Overview of Glyphosate Toxicity
The body of information on this topic is already overwhelming, and it is growing fast. To keep things a little simpler for this post, I have put together a special page on how bad it is for you, here:
That page is not for the faint of heart. My advice is to look at it WAY before you go to bed at night. Otherwise, I guarantee that it will keep you awake with worry or even cause nightmares.
CAVEAT ON STATISTICS: The graphs on that page show disorders associated with glyphosate use. Associations do not show cause and effect. However, scientists use associations as launching points for designing studies that evaluate potential cause and effect relationships.
Multiple associations between glyphosate and health problems continue to accumulate, which leads to studies that dig into mechanisms of action that explain how glyphosate toxicity works. They are very scary. I will get to some of them a little later in this post.
Core Research … for Super Geeks
The leading researchers on glyphosate toxicity are Drs. Anthony Samsel and Stephanie Seneff. Their research publications are all available at no cost online from Dr. Seneff’s website at MIT, here.
Links on her site comprise a huge boatload of data from her scientific articles, interviews, presentations and webinars. This is a tremendous resource.
Videos of Dr. Seneff’s presentations and interviews are also easy to find in a Google search for “Seneff on Youtube” – just in case you would rather see what she has to say instead of reading her technical publications.
Meanwhile, the following clear associations between glyphosate and health problems were presented by Dr. Seneff at a U.S. congressional hearing on July 14, 2016:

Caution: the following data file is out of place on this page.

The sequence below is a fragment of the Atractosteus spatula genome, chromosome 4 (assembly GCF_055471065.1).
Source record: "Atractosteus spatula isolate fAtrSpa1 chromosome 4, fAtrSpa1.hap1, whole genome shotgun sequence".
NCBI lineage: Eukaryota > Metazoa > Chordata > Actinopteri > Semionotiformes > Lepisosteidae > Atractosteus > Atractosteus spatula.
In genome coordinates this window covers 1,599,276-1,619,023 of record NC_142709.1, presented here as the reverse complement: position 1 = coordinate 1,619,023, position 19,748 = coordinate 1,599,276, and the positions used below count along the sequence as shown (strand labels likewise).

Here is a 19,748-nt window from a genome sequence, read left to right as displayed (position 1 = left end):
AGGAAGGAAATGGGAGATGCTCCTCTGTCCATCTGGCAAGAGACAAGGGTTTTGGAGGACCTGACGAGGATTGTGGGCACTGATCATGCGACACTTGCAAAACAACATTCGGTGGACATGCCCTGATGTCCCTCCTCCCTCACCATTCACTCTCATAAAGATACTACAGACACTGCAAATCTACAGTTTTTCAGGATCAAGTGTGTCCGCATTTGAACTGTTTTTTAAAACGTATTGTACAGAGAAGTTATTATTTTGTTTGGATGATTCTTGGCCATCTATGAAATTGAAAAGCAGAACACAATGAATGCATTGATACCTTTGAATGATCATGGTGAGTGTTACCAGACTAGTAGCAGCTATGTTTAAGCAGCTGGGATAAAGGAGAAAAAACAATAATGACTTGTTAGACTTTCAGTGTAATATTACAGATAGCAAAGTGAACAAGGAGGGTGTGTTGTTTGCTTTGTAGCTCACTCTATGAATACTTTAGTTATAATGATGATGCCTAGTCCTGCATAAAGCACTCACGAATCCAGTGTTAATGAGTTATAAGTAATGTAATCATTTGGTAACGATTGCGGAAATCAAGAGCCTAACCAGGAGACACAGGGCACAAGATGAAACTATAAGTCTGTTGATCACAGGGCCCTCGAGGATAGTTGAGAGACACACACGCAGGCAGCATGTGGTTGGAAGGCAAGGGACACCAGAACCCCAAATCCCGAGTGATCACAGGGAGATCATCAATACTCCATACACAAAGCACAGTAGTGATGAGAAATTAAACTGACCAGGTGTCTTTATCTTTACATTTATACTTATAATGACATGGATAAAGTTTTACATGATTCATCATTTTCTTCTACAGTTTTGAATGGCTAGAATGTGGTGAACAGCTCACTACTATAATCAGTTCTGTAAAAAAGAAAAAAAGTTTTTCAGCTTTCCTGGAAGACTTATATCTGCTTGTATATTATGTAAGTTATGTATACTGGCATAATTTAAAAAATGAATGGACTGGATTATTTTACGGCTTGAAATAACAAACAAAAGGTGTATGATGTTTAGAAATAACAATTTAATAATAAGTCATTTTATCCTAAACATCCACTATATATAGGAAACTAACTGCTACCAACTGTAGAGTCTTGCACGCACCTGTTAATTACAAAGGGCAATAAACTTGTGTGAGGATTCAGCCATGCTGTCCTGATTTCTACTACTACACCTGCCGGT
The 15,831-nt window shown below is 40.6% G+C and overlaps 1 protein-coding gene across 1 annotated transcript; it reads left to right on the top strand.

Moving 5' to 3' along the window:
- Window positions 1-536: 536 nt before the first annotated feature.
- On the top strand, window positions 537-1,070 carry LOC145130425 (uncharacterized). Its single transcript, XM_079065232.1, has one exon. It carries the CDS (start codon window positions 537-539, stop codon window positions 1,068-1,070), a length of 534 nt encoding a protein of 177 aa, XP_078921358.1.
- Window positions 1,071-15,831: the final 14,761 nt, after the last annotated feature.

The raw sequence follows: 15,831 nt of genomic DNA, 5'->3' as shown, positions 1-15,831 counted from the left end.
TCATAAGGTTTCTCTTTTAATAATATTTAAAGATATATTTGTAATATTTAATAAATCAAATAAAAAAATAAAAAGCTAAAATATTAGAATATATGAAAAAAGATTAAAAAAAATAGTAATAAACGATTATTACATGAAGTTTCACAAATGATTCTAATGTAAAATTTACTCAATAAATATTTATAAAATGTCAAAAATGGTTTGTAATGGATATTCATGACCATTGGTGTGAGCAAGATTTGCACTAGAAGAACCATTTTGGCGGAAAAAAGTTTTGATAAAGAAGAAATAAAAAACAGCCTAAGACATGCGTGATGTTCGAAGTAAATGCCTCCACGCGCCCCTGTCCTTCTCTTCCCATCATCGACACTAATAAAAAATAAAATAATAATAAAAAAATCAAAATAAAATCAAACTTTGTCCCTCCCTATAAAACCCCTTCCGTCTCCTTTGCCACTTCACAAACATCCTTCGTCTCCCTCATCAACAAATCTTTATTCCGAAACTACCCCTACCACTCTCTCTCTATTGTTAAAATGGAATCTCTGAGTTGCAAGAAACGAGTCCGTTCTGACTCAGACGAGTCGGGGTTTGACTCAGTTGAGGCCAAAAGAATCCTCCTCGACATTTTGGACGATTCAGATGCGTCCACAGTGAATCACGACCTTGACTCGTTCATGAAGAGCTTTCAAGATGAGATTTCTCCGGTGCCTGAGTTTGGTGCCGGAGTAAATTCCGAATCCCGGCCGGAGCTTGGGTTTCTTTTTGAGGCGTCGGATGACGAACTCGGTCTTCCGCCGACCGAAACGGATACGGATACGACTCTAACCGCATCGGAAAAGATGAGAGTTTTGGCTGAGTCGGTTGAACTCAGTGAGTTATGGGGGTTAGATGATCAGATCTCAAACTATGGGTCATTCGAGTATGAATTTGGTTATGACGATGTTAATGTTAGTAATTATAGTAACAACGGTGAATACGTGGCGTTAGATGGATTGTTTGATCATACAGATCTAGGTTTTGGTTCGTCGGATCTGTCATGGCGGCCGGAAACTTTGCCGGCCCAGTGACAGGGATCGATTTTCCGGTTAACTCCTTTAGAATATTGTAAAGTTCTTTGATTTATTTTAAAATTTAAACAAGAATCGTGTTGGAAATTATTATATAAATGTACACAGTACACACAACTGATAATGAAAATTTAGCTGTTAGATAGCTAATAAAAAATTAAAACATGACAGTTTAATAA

- Autism in 6 year-olds
- Celiac disease
- Deaths due to intestinal infection
- Deaths from end-stage renal disease
- Heart disease
- Inflammatory bowel disease
- Lymph system disorders
- Blood disorders in newborns
- Deaths due to obesity
- Deaths from senile dementia
- Sleep disorders
- Thyroid cancer
- Urinary/bladder cancer
Two Thing to Note About This List:
FIRST: This is just the beginning.
Independent research on glyphosate toxicity (i.e., not Monsanto-funded crapola) is still very new. At the moment, associations between glyphosate and different diseases comprise a short list that will only continue to grow.
SECOND: Your government knows all this.
These data were presented at a U.S. congressional hearing in 2016. Congress knows about the problem.
Furthermore, scientists at all federal agencies have read the publications about glyphosate toxicity. At least, I hope so.
This includes the USDA, the FDA, the EPA, the CDC, the FTC … and most, if not all, state and local agencies that have a say in the use of glyphosate.
Of course, if you are holding your breath waiting for any of them to take action that benefits you instead of Monsanto, well … good luck with that.
Why Glyphosate is So Bad
Two factors put this herbicide at the top of all-time badness:
- Prevalence of its use
- How it works as a toxin
1. Prevalence of Use
Glyphosate is bad enough as a toxin. However, it is also the most widely used herbicide in the world today.
Herbicide-Resistant GMO Crops
Its increased use rests partly on the development of crops that are genetically engineered to resist it – i.e., GMO crops. The concept behind such applications is its ability to kill crop weeds without killing the GMO crop itself.
Crop weeds are a big problem. They compete with crop plants for resources (water, soil nutrition, etc.) and they make harvesting more difficult.
Unfortunately, crop weeds have begun to develop resistance to glyphosate, too. It is simple natural selection, akin to the development of antibiotic-resistant bacteria. The strategy in agriculture is to use greater and greater amounts of glyphosate. Unfortunately, just as with the evolution of antibiotic resistant superbugs, we now see the rise of glyphosate-resistant superweeds.
The current crops that are genetically engineered to resist glyphosate toxicity are:
The increasing use of glyphosate for weed control on these GMO crops is heading for failure.
Home and Other Non-Crop Uses of Glyphosate